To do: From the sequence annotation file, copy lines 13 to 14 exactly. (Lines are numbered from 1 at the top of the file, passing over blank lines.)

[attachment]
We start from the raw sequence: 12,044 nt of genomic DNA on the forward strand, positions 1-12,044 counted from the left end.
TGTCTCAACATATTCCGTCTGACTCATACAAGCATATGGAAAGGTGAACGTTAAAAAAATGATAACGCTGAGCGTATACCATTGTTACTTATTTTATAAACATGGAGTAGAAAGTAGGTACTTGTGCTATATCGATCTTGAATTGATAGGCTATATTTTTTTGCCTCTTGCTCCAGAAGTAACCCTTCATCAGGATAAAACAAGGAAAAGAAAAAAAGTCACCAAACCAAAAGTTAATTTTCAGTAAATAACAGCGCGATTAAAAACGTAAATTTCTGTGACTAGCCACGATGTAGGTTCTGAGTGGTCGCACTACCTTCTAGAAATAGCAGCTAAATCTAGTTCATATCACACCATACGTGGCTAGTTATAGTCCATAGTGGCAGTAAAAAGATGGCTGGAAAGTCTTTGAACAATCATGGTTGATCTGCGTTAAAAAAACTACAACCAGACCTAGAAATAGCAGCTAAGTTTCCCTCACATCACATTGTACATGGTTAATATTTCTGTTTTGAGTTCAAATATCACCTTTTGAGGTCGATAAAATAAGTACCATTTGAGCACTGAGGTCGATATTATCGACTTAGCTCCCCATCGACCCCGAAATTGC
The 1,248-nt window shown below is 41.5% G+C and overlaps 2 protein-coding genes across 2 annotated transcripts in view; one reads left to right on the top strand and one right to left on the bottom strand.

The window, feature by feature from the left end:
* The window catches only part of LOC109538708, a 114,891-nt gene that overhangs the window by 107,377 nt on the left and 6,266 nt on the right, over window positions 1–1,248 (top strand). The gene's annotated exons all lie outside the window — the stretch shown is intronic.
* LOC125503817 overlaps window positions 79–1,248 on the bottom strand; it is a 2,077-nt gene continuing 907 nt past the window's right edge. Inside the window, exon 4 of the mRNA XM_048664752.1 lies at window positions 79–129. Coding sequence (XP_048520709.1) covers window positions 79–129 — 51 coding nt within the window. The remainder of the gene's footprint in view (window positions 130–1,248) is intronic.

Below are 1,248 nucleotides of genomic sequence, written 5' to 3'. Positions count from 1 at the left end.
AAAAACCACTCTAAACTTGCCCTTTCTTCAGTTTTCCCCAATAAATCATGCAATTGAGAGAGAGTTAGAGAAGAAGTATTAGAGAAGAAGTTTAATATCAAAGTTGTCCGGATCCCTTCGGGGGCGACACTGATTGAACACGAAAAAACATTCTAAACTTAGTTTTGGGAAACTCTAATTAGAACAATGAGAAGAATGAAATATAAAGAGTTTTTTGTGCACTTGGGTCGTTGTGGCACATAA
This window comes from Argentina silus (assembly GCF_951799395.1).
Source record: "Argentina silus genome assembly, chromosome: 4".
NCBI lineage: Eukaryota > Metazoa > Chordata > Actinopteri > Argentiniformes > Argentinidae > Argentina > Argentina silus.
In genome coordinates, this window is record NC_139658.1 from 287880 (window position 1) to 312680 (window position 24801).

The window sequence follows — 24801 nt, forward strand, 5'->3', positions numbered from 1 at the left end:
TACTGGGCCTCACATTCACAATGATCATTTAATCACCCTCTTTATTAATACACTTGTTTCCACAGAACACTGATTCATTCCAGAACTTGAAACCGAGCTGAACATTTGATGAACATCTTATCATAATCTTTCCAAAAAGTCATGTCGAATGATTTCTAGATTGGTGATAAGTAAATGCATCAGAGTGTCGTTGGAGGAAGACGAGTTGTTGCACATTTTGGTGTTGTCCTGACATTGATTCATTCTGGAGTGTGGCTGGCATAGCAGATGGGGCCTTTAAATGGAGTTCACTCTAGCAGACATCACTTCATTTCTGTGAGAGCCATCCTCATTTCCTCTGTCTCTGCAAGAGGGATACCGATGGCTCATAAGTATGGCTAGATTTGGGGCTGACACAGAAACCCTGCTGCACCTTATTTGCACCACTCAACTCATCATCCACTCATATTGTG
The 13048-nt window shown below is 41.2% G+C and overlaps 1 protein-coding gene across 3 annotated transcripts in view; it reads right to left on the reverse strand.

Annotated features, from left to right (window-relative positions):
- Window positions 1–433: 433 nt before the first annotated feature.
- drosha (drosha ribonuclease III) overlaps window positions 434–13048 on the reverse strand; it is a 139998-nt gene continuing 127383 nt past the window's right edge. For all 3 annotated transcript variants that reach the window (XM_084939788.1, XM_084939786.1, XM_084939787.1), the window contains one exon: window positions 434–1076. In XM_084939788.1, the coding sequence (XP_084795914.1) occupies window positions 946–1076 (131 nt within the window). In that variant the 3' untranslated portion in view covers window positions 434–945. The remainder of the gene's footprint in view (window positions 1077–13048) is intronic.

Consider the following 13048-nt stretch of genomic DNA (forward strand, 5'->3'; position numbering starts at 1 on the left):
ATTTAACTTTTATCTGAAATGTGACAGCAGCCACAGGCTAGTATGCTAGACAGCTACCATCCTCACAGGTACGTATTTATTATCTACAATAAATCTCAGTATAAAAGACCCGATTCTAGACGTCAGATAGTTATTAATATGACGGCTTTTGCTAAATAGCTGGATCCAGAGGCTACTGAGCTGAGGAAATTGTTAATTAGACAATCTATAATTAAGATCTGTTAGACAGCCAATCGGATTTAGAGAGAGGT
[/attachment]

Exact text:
The window sequence follows — 24801 nt, forward strand, 5'->3', positions numbered from 1 at the left end:
TACTGGGCCTCACATTCACAATGATCATTTAATCACCCTCTTTATTAATACACTTGTTTCCACAGAACACTGATTCATTCCAGAACTTGAAACCGAGCTGAACATTTGATGAACATCTTATCATAATCTTTCCAAAAAGTCATGTCGAATGATTTCTAGATTGGTGATAAGTAAATGCATCAGAGTGTCGTTGGAGGAAGACGAGTTGTTGCACATTTTGGTGTTGTCCTGACATTGATTCATTCTGGAGTGTGGCTGGCATAGCAGATGGGGCCTTTAAATGGAGTTCACTCTAGCAGACATCACTTCATTTCTGTGAGAGCCATCCTCATTTCCTCTGTCTCTGCAAGAGGGATACCGATGGCTCATAAGTATGGCTAGATTTGGGGCTGACACAGAAACCCTGCTGCACCTTATTTGCACCACTCAACTCATCATCCACTCATATTGTG